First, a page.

Google Analytics 101: The Basics

By: Caitlin Baker  | 11/30/2016

In two weeks, our marketing team is hosting a Google Analytics 201 workshop that focuses on account best practices beyond the basics. Sometimes we forget that not everyone spends their whole day in their Google Analytics (GA) account, looking at trends and numbers for their sites. We want to make sure everyone who wants to join our workshop can. So, we thought now would be a good time to quickly help you brush up on the basics.

There's a lot of information available in Google Analytics. A lot. It can actually be really overwhelming when you're first getting started. After you've added GA to your site and you start reviewing your data the first couple months, these are important metrics to focus on:

Sessions. Or visits. A session is a group of interactions that take place on your website in a given time frame. Sessions can consist of multiple page views or events within your site. It measures visitor intention. If a visitor comes through on a specific keyword and visits 10 pages, it's deemed one session as the user's intention is likely the same through their whole visit. If a user browses on their phone and then later in the day goes back to the site to purchase or make an inquiry, that's considered two different sessions because the intent was different in both instances.

Pages per Session. This metric represents how many pages a user visits on your site within one session. This number can sometimes be a little tricky to gauge. You want users to visit more than one page of your site so you know the content and information you're providing is useful to them. But you don't want to a user to have to go through too many pages before they reach a final conversion point. It's a delicate balance that your content really helps drive.

Bounce Rate. A bounce rate is the percentage of sessions where a user left your site from their entrance page without interacting with it. There are multiple reasons why a bounce rate is on the higher side. Not all reasons are necessarily bad; a user can get to a page and find what they're looking for right away, which means your content is great. A high bounce rate can also mean that a user has a usability or design issue. If a page is too hard for someone to navigate, they're likely to leave immediately. It's important to use other analytics tools (like Hotjar) to make sure users have a good site experience.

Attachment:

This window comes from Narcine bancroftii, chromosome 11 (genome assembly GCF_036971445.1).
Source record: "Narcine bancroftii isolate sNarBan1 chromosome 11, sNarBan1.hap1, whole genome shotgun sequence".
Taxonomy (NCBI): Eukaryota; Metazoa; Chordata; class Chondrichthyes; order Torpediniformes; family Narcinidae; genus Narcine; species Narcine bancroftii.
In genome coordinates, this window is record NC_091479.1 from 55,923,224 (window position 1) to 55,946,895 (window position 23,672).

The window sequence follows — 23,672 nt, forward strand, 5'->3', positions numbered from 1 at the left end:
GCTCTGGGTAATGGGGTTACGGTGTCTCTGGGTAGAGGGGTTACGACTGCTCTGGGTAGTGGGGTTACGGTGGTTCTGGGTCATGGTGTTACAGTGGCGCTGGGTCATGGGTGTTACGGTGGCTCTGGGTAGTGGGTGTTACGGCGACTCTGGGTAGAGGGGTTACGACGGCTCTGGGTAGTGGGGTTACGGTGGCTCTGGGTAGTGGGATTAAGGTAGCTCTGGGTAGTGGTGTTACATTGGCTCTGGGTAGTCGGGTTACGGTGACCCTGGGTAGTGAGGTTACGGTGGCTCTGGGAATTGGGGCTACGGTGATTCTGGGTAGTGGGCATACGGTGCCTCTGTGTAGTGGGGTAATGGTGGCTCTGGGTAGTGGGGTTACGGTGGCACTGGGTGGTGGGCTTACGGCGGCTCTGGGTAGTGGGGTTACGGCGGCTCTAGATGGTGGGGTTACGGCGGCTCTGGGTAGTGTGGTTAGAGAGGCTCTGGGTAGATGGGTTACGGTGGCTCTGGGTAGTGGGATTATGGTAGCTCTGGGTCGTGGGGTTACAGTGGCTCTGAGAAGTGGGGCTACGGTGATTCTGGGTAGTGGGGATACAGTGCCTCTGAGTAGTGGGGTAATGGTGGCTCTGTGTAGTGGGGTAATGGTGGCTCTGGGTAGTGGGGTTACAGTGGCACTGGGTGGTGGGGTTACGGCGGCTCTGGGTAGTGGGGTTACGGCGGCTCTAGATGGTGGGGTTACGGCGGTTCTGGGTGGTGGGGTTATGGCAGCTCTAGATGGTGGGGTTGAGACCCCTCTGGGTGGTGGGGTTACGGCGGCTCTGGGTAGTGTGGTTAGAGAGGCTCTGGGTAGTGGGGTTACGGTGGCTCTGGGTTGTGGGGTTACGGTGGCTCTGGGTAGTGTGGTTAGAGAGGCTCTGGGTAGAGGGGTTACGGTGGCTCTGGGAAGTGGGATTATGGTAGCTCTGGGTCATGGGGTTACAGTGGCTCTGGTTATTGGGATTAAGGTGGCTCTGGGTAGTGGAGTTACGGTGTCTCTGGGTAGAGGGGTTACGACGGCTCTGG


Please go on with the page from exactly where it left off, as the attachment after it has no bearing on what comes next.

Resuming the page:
Goals. Goals are a really great way to track results on your site. You can put goal tracking on any of your pages or forms to see how many users converted on or visited them. You can also create more complicated goals such as tracking users who visited the homepage but then also visited your capabilities page. No matter what way you set them up, goals are a great way to track conversions, leads and more.

Google Analytics also has a great library of reports for you to choose from to gain additional insights. Some of the most basic reports are ones that we use every day for all of our clients. When you're first getting started (or just want detailed but not granular information) in Google Analytics, these are the reports that will be most helpful:

Audience Overview. This is the report you see when you first log into your GA account. It gives you the following information about the people visiting your site:

  • Sessions
  • Pages per session
  • Session duration
  • Bounce rate
  • Demographic information
  • System information
  • Mobile information

Traffic. You can find this report in the "Acquisition" tab on the left-hand side of your GA account, under "Overview." This report can tell you all about where the traffic from your site is coming from and how users from each channel or medium behaves (i.e. how many pages they visit, bounce rate, etc.).  

Pages. This report is in "Behavior" under "Site Content." This report is great for showing what pages users are visiting. You can see what pages are working and maybe which ones aren't. It often times helps dictates what really isn't necessary on your site or pages that may need refreshed or cleaned up. It also gives additional information like which percentages of visits were entrances or exits, as well as the user's behavior.

Overall, Google Analytics has tons of information for you to drill into. These are some of the basics that will help you get started. Once you start using the tool more and more, you'll see all the different ways you can view, segment and use the information it provides.

To dig a little deeper and learn more advanced tools and skills for Google Analytics, make sure you join our digital workshop on 12/14!


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